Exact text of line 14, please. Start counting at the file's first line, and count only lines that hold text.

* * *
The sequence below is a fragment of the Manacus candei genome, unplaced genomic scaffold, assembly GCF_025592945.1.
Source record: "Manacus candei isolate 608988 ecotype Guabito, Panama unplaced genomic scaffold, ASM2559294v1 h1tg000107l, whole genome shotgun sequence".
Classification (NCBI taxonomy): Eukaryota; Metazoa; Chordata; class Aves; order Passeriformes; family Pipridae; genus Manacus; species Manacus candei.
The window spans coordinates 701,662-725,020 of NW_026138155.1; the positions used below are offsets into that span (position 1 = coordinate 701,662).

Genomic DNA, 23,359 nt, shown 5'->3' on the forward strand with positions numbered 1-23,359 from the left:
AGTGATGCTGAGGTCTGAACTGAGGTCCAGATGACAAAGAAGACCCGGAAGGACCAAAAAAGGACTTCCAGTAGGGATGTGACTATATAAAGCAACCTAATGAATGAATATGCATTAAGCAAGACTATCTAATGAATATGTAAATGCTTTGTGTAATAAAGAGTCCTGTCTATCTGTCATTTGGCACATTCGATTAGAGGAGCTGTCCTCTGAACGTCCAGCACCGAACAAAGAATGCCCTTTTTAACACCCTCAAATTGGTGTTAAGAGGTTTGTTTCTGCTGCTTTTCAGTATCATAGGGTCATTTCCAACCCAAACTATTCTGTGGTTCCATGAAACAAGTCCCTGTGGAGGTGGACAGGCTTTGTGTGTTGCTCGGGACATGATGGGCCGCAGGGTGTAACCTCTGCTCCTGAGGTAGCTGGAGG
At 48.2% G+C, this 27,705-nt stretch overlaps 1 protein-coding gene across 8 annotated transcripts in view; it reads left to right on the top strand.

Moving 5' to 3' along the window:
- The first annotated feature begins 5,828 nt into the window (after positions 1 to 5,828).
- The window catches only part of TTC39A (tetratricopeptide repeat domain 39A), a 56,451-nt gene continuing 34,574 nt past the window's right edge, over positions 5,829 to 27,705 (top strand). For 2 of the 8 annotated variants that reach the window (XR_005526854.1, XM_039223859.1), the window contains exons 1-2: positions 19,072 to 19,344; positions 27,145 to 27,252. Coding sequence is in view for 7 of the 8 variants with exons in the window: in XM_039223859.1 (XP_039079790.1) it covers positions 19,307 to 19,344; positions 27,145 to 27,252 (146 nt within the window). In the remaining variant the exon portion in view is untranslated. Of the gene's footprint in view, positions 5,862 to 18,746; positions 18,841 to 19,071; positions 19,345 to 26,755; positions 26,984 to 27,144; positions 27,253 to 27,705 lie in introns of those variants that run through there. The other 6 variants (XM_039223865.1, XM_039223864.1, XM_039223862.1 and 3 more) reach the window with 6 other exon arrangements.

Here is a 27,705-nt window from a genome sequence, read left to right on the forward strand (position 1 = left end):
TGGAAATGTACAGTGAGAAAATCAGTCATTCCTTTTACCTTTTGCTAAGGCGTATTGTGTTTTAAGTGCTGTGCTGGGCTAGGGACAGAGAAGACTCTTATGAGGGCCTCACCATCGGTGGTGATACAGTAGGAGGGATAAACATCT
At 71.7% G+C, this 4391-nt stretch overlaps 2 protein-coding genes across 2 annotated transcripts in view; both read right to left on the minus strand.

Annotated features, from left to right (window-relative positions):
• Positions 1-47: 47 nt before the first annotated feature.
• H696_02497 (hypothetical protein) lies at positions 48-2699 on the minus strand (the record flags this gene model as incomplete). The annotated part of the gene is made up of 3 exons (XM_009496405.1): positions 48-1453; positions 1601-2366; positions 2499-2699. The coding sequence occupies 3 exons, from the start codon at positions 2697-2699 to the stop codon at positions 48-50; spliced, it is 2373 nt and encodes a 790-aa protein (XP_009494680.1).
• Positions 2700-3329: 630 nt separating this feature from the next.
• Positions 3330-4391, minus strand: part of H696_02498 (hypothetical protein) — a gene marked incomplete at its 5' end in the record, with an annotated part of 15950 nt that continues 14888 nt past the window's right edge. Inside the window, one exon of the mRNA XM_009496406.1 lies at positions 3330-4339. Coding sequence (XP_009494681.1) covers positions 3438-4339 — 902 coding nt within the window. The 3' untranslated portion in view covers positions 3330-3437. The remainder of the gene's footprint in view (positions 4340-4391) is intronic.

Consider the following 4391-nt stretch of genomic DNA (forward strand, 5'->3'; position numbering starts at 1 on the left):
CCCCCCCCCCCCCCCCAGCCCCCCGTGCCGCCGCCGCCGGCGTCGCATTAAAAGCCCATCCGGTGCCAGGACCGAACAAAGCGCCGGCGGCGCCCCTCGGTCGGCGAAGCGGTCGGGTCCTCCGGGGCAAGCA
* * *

Annotated features, from left to right (window-relative positions):